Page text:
Your social worker is there to make sure that, as a young person, you are being protected and supported at home.

The law says that any young carer or their family can ask for a local social worker to visit them and do a young carer’s assessment.


Voluntary organisations and charities

There are lots of charities in the UK that can help you, whatever your situation.

These are some cancer charities that can help:

  • Macmillan Cancer Support offers practical, emotional and financial help for anyone affected by cancer, including young people and carers.
  • Cancer Research UK is trying to find the causes of cancer. It can give you lots of information about different types of cancer.
  • Marie Curie Cancer Care gives free nursing care to people with cancer at home.

There are also charities for particular types of cancer.

There are charities just for young people, like the Children’s Society. And there are charities that support you and your family, such as Family Action.

Charities like Carers Trust and Carers UK are there for anyone who looks after someone who is ill or disabled.

Some other organisations that offer support for young carers are:

Action for Children

Barnardo's

Carers Direct (helpline 0300 123 1053)

Crossroads Caring for Carers (Northern Ireland)

Crossroads Caring Scotland


Online forums

Many young people communicate online, and this can be a good way to talk to people who are in a similar situation to you. But it is important to always stay safe and use secure online forums.

Here are some things you should do to make sure you are safe:

  • Tell a responsible adult which forums you use and who you talk to.
  • Tell someone if you are feeling unsure or uneasy about anything.
  • Don’t use your real name – make up a nickname instead.
  • Don’t give out personal information, for example which school you go to or where you live.
  • Remember that it is not a good idea to meet someone that you have met in a forum – they may not be who they say they are.
  • Remember that, even though it’s great to offer support to others as well as get support yourself, you can leave a forum or take a break whenever you need to.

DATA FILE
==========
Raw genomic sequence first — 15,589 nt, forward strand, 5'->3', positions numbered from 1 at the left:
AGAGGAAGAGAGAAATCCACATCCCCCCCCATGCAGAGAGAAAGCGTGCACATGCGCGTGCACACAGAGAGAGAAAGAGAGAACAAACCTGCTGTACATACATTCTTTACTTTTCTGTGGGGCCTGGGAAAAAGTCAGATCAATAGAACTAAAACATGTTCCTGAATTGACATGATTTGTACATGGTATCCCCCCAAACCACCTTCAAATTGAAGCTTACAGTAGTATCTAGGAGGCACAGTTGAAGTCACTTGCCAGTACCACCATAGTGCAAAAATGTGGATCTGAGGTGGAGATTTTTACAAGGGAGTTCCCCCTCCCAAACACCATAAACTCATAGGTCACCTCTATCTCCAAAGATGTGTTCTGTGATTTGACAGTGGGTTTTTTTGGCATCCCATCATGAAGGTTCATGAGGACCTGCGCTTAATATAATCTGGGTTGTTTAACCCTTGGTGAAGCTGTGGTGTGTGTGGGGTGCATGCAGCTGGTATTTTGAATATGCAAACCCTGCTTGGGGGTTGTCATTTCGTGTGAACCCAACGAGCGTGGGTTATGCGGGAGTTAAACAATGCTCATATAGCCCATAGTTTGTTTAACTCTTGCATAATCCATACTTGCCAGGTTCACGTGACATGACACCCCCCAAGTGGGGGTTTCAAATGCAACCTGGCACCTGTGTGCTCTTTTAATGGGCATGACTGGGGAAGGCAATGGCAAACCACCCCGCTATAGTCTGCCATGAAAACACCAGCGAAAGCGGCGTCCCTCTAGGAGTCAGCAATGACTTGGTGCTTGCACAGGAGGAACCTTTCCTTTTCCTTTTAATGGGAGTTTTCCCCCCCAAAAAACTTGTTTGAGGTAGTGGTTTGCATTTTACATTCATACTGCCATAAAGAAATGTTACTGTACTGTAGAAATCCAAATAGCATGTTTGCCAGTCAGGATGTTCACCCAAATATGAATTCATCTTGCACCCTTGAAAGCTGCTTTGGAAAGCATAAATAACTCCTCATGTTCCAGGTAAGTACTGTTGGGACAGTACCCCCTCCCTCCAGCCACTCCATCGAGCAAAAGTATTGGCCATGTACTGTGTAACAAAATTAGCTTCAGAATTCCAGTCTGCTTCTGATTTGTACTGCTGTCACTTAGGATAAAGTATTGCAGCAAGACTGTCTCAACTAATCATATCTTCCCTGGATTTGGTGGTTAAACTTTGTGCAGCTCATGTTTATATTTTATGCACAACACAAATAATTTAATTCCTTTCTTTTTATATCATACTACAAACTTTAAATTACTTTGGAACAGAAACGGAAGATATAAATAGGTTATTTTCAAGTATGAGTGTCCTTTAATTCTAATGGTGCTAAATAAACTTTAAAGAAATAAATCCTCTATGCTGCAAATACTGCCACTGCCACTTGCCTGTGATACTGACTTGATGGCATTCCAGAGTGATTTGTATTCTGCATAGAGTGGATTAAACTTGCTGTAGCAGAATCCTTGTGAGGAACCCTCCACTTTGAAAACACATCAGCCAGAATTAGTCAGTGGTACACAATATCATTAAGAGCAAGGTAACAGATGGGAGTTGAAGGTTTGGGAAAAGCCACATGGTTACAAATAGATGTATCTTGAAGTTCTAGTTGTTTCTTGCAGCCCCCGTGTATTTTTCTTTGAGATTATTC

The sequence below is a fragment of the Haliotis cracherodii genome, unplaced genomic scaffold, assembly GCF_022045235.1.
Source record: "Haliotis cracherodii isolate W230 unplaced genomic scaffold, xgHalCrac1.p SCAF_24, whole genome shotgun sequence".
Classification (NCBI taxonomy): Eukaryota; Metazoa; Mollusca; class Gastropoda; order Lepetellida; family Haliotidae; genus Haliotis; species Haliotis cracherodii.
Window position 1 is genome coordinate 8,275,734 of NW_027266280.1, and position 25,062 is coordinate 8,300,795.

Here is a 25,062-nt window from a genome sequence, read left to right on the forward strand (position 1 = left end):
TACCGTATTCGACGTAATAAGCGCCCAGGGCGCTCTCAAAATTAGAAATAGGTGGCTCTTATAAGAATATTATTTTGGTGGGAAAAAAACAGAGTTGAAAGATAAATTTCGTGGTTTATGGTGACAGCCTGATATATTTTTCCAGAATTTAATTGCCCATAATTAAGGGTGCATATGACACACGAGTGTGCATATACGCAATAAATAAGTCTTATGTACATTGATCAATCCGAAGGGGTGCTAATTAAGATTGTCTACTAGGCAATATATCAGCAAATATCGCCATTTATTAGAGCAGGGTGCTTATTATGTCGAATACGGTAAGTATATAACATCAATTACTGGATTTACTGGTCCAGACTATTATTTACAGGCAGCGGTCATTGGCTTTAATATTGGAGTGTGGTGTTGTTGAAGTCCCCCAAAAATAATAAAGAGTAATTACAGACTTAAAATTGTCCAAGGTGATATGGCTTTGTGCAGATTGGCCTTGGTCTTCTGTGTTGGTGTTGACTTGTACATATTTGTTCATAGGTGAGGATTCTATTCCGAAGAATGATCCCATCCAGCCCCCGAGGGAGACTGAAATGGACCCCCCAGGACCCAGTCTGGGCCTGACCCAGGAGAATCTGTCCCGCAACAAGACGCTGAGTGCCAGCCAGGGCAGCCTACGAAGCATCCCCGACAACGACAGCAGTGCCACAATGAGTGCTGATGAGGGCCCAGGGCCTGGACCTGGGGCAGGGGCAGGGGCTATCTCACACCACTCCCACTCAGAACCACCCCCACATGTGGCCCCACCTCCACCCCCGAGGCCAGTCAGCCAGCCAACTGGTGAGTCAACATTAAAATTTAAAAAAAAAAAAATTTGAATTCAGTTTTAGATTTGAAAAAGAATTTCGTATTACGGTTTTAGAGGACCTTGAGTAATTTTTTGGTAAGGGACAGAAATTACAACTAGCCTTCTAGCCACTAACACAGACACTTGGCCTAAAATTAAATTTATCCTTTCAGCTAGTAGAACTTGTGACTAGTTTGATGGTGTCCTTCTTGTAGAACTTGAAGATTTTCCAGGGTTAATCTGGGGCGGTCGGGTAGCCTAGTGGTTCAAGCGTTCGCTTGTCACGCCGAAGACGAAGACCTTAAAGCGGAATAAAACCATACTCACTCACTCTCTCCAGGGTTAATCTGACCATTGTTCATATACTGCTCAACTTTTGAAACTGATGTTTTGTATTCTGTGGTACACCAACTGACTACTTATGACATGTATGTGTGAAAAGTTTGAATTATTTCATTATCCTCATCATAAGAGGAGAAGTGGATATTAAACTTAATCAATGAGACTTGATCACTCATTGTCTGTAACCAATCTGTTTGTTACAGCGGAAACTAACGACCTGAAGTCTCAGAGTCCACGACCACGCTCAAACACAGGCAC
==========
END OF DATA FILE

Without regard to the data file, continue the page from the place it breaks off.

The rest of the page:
Your school should be able to give you more information about staying safe online.

Joining an online forum can put you in touch with lots of people who are in the same situation as you. Some examples are:

The best things about forums are that you:

  • can be anonymous
  • can dip in and out when you want to
  • don’t have to tell people anything you don’t want to
  • don’t have to use them at set times
  • can make new online friends.


Cancer and money issues

When someone has an illness like cancer, it can affect how much money everyone in the family has. The person who is ill may have to stop working for a while. Other people in the family may also have to stop working, or work less, so that they can be carers. We have more information about work and cancer if you are a young carer.

There can also be extra costs from things like travelling to hospital. These changes to the family can affect you if you are a young carer. But there is help available if you or your family are having money problems because of cancer. We have more information about financial help if you are a carer, including a benefit called Carer’s Allowance.

Back to Young people looking after someone with cancer

Being a young carer

A young carer is someone under the age of 18 who looks after someone who is ill.

Young carer's assessment

Any young carer can have a young carer’s assessment to find out what help you and your family might need.